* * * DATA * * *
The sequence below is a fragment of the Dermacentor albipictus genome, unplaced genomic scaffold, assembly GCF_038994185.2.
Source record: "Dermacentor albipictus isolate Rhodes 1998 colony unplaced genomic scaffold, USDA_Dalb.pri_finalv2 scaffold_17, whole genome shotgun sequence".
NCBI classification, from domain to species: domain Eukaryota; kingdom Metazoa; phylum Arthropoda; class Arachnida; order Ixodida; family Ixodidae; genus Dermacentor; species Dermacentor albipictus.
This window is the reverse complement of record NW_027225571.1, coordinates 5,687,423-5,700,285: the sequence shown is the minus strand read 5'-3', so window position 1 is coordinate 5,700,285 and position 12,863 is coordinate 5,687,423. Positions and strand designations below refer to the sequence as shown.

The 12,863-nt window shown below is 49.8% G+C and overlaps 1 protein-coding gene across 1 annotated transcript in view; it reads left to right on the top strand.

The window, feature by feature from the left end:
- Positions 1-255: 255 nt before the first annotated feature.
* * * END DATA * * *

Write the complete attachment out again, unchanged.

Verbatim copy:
The sequence below is a fragment of the Dermacentor albipictus genome, unplaced genomic scaffold, assembly GCF_038994185.2.
Source record: "Dermacentor albipictus isolate Rhodes 1998 colony unplaced genomic scaffold, USDA_Dalb.pri_finalv2 scaffold_17, whole genome shotgun sequence".
NCBI classification, from domain to species: domain Eukaryota; kingdom Metazoa; phylum Arthropoda; class Arachnida; order Ixodida; family Ixodidae; genus Dermacentor; species Dermacentor albipictus.
This window is the reverse complement of record NW_027225571.1, coordinates 5,687,423-5,700,285: the sequence shown is the minus strand read 5'-3', so window position 1 is coordinate 5,700,285 and position 12,863 is coordinate 5,687,423. Positions and strand designations below refer to the sequence as shown.

The 12,863-nt window shown below is 49.8% G+C and overlaps 1 protein-coding gene across 1 annotated transcript in view; it reads left to right on the top strand.

The window, feature by feature from the left end:
- Positions 1-255: 255 nt before the first annotated feature.